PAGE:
The second exhibit was at the Brooklyn
Museum of Art. I went to see "Gustave Caillebotte: Impressionist Paintings from Paris to the Sea." My favorite piece in this exhibit was Oarsmen Rowing on the Yerres, 1877. The critics of the time made fun of the painting saying that Caillebotte cut of the man's head. I particularly like the work because of the perspective he used. It was a bit different from other impressionists and gives you the feeling you are riding in the boat with them. I can almost hear the water splashing as the oars lift in and out.

I also saw Judy Chicago's The Dinner Party. The museum website describes it as "a massive ceremonial banquet, arranged on a triangular table with a total of thirty-nine place settings, each commemorating an important woman from history. The settings consist of embroidered runners, gold chalices and utensils, and china-painted porcelain plates with raised central motifs that are based on vulvar and butterfly forms and rendered in styles appropriate to the individual women being honored. The names of another 999 women are inscribed in gold on the white tile floor below the triangular table." Here is another work of art you cannot appreciate until you see it. Each of the thirty nine plates is designed to relate a specific woman and the runner beneath it coordinates. The amount of work put into it is hard to imagine without seeing it and the work is beautiful.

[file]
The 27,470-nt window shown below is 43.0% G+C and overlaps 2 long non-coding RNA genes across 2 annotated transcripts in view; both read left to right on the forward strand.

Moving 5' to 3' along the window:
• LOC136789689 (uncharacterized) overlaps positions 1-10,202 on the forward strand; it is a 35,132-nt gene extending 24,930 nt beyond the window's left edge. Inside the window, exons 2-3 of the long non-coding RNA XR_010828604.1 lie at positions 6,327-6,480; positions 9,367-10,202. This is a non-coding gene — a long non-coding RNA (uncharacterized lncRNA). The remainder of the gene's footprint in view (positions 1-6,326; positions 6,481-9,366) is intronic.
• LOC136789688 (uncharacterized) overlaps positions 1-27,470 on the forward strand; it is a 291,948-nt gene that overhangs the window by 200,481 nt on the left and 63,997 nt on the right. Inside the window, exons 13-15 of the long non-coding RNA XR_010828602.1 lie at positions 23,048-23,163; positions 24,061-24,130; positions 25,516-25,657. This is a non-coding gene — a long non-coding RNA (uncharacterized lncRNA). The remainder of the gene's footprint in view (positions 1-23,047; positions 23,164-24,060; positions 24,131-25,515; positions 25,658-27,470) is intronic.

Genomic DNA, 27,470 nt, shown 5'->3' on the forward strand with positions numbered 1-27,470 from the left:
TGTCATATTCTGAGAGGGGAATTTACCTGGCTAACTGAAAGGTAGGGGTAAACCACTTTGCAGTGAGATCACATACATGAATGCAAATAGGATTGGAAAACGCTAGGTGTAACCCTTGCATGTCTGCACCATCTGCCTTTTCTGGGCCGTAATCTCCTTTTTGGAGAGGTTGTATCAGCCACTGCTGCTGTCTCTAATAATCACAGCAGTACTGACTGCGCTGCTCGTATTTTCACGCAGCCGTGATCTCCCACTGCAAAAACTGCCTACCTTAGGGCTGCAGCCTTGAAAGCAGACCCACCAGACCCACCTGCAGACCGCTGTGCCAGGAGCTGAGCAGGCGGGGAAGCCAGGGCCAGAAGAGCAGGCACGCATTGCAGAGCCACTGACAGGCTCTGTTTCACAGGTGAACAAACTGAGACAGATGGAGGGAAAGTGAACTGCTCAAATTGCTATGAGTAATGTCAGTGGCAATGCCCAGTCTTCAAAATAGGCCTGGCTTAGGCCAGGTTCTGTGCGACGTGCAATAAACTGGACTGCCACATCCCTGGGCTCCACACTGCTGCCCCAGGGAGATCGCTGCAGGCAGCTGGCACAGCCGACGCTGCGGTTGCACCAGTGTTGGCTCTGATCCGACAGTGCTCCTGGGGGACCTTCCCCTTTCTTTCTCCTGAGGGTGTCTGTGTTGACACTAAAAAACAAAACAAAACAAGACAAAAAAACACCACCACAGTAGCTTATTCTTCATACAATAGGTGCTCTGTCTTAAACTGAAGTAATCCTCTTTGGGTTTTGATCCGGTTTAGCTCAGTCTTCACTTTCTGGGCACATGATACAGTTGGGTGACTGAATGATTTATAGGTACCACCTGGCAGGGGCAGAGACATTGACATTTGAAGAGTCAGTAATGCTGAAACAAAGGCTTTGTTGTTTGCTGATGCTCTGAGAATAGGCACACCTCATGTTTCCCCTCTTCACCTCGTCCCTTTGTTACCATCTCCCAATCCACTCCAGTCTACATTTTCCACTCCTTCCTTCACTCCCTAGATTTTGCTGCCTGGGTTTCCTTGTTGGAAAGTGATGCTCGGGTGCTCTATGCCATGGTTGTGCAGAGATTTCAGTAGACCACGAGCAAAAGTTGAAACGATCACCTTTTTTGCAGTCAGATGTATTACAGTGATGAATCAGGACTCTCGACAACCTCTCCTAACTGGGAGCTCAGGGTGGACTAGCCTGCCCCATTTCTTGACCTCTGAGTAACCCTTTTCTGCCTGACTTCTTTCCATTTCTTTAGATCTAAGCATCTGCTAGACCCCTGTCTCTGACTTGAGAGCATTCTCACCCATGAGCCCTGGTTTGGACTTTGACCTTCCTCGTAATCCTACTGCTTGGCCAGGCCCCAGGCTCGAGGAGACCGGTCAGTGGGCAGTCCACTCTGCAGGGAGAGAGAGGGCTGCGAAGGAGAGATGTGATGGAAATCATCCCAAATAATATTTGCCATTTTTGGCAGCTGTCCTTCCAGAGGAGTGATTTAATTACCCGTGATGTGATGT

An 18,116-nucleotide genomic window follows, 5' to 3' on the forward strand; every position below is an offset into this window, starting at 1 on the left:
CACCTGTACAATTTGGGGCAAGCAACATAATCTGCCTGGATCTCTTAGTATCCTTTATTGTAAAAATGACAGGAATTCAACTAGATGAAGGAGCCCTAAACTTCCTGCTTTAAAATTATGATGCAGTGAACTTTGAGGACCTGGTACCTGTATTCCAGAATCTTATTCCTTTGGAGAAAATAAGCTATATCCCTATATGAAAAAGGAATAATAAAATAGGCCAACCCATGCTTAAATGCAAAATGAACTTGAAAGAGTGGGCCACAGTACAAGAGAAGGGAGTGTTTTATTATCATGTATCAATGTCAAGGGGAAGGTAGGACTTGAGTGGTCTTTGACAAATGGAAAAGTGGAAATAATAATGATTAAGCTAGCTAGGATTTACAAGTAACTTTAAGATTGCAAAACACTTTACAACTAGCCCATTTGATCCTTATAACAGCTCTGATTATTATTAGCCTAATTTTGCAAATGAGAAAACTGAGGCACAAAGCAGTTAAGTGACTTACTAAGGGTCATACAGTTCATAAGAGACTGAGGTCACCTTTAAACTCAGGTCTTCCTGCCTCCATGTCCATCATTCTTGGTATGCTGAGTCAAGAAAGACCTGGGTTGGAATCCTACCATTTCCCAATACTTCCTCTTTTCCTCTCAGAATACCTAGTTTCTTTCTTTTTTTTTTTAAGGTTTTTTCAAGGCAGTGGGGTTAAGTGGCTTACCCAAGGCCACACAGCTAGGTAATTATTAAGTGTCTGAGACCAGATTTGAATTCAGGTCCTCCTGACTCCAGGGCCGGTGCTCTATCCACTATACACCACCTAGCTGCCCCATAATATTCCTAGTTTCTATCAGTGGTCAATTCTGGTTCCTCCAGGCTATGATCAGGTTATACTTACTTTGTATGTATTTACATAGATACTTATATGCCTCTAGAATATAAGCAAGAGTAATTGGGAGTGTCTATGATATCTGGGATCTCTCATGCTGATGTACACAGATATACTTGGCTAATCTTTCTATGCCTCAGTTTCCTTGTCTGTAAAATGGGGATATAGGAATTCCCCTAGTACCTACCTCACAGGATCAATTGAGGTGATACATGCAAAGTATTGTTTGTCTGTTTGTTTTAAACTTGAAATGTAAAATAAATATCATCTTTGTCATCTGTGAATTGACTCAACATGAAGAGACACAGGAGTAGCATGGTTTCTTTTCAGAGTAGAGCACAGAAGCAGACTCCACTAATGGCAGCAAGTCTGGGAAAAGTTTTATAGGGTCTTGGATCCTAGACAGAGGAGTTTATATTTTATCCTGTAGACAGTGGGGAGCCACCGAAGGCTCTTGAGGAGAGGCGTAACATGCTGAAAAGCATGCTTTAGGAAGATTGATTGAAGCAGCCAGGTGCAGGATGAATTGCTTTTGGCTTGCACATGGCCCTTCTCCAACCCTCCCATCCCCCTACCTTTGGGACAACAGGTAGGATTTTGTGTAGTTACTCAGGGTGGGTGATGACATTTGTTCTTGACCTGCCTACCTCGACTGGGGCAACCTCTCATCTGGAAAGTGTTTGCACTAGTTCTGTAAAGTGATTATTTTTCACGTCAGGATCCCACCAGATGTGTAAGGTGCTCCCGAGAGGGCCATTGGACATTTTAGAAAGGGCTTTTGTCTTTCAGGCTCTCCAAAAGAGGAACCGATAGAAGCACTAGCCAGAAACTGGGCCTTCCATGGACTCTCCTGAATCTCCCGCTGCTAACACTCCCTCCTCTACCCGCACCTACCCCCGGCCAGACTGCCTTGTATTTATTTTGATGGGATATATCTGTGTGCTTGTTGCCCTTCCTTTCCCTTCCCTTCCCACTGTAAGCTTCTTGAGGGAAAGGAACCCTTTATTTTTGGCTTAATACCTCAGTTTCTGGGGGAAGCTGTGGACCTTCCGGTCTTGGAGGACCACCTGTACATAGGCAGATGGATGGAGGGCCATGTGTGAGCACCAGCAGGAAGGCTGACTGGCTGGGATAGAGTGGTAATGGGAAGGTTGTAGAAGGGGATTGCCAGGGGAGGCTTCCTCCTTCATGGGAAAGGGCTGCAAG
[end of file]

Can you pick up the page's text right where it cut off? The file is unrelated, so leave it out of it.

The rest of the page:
Before I visited the museum I decided the day was too pretty to begin indoors so I walked through the Brooklyn Botanical Gardens. It is early and many plants are still hibernating, but trees are budding, daffodils and tulip trees are blooming as well as the Japanese Cherry. There are rose gardens that bloom in June, so maybe the next intern will get to see them.